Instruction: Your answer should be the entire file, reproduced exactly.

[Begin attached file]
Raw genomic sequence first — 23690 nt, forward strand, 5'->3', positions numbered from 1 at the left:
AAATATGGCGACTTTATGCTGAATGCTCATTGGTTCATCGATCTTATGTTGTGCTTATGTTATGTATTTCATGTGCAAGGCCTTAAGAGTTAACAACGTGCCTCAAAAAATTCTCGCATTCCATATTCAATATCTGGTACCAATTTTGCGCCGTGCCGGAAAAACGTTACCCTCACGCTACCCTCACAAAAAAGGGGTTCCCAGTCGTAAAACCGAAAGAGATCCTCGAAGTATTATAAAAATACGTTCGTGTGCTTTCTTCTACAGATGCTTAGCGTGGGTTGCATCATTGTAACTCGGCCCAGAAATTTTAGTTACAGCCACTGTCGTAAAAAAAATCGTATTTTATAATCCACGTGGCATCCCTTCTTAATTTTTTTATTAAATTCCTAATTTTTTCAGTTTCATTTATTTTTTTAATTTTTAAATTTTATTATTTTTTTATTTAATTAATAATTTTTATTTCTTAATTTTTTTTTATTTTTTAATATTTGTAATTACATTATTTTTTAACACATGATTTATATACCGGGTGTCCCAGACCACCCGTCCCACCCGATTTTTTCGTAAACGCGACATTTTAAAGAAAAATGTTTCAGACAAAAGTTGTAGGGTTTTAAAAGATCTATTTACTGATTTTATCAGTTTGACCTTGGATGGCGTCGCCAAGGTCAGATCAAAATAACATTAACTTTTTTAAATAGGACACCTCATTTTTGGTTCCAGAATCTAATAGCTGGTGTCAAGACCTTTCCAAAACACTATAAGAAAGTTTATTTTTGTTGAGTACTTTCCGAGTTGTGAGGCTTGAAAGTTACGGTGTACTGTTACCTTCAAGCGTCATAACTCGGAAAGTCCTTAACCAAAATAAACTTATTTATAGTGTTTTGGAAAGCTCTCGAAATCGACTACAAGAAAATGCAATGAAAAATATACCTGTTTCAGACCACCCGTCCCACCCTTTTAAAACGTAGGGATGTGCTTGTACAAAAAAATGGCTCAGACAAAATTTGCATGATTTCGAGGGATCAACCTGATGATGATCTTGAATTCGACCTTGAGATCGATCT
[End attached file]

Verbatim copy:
Raw genomic sequence first — 23690 nt, forward strand, 5'->3', positions numbered from 1 at the left:
AAATATGGCGACTTTATGCTGAATGCTCATTGGTTCATCGATCTTATGTTGTGCTTATGTTATGTATTTCATGTGCAAGGCCTTAAGAGTTAACAACGTGCCTCAAAAAATTCTCGCATTCCATATTCAATATCTGGTACCAATTTTGCGCCGTGCCGGAAAAACGTTACCCTCACGCTACCCTCACAAAAAAGGGGTTCCCAGTCGTAAAACCGAAAGAGATCCTCGAAGTATTATAAAAATACGTTCGTGTGCTTTCTTCTACAGATGCTTAGCGTGGGTTGCATCATTGTAACTCGGCCCAGAAATTTTAGTTACAGCCACTGTCGTAAAAAAAATCGTATTTTATAATCCACGTGGCATCCCTTCTTAATTTTTTTATTAAATTCCTAATTTTTTCAGTTTCATTTATTTTTTTAATTTTTAAATTTTATTATTTTTTTATTTAATTAATAATTTTTATTTCTTAATTTTTTTTTATTTTTTAATATTTGTAATTACATTATTTTTTAACACATGATTTATATACCGGGTGTCCCAGACCACCCGTCCCACCCGATTTTTTCGTAAACGCGACATTTTAAAGAAAAATGTTTCAGACAAAAGTTGTAGGGTTTTAAAAGATCTATTTACTGATTTTATCAGTTTGACCTTGGATGGCGTCGCCAAGGTCAGATCAAAATAACATTAACTTTTTTAAATAGGACACCTCATTTTTGGTTCCAGAATCTAATAGCTGGTGTCAAGACCTTTCCAAAACACTATAAGAAAGTTTATTTTTGTTGAGTACTTTCCGAGTTGTGAGGCTTGAAAGTTACGGTGTACTGTTACCTTCAAGCGTCATAACTCGGAAAGTCCTTAACCAAAATAAACTTATTTATAGTGTTTTGGAAAGCTCTCGAAATCGACTACAAGAAAATGCAATGAAAAATATACCTGTTTCAGACCACCCGTCCCACCCTTTTAAAACGTAGGGATGTGCTTGTACAAAAAAATGGCTCAGACAAAATTTGCATGATTTCGAGGGATCAACCTGATGATGATCTTGAATTCGACCTTGAGATCGATCT